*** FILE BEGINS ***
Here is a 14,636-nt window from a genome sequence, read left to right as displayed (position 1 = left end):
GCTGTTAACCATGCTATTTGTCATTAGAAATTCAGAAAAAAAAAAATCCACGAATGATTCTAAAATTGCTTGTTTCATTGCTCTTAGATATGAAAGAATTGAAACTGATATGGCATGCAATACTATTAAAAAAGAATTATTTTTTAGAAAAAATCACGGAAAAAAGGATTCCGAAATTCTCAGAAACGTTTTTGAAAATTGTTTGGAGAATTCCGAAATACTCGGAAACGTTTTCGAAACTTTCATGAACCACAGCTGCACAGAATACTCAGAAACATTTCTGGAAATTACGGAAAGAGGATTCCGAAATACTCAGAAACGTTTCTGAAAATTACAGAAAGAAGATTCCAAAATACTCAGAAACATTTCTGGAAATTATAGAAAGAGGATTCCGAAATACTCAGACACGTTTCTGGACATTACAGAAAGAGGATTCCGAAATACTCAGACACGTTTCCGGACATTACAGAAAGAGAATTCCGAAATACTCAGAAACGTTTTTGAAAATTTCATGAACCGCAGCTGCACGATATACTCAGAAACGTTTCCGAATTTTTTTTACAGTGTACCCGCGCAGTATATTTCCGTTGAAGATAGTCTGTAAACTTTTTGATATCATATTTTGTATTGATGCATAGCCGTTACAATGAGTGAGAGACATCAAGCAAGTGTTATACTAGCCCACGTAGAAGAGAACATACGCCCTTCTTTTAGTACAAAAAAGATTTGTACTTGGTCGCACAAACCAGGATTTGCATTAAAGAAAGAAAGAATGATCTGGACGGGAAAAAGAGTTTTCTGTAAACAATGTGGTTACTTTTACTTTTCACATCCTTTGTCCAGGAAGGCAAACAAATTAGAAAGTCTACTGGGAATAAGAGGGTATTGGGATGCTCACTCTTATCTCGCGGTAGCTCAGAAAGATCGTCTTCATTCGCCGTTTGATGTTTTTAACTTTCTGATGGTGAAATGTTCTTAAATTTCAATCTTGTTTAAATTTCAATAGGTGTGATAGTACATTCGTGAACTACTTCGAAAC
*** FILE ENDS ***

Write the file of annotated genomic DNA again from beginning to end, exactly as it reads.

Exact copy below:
Here is a 14,636-nt window from a genome sequence, read left to right as displayed (position 1 = left end):
GCTGTTAACCATGCTATTTGTCATTAGAAATTCAGAAAAAAAAAAATCCACGAATGATTCTAAAATTGCTTGTTTCATTGCTCTTAGATATGAAAGAATTGAAACTGATATGGCATGCAATACTATTAAAAAAGAATTATTTTTTAGAAAAAATCACGGAAAAAAGGATTCCGAAATTCTCAGAAACGTTTTTGAAAATTGTTTGGAGAATTCCGAAATACTCGGAAACGTTTTCGAAACTTTCATGAACCACAGCTGCACAGAATACTCAGAAACATTTCTGGAAATTACGGAAAGAGGATTCCGAAATACTCAGAAACGTTTCTGAAAATTACAGAAAGAAGATTCCAAAATACTCAGAAACATTTCTGGAAATTATAGAAAGAGGATTCCGAAATACTCAGACACGTTTCTGGACATTACAGAAAGAGGATTCCGAAATACTCAGACACGTTTCCGGACATTACAGAAAGAGAATTCCGAAATACTCAGAAACGTTTTTGAAAATTTCATGAACCGCAGCTGCACGATATACTCAGAAACGTTTCCGAATTTTTTTTACAGTGTACCCGCGCAGTATATTTCCGTTGAAGATAGTCTGTAAACTTTTTGATATCATATTTTGTATTGATGCATAGCCGTTACAATGAGTGAGAGACATCAAGCAAGTGTTATACTAGCCCACGTAGAAGAGAACATACGCCCTTCTTTTAGTACAAAAAAGATTTGTACTTGGTCGCACAAACCAGGATTTGCATTAAAGAAAGAAAGAATGATCTGGACGGGAAAAAGAGTTTTCTGTAAACAATGTGGTTACTTTTACTTTTCACATCCTTTGTCCAGGAAGGCAAACAAATTAGAAAGTCTACTGGGAATAAGAGGGTATTGGGATGCTCACTCTTATCTCGCGGTAGCTCAGAAAGATCGTCTTCATTCGCCGTTTGATGTTTTTAACTTTCTGATGGTGAAATGTTCTTAAATTTCAATCTTGTTTAAATTTCAATAGGTGTGATAGTACATTCGTGAACTACTTCGAAAC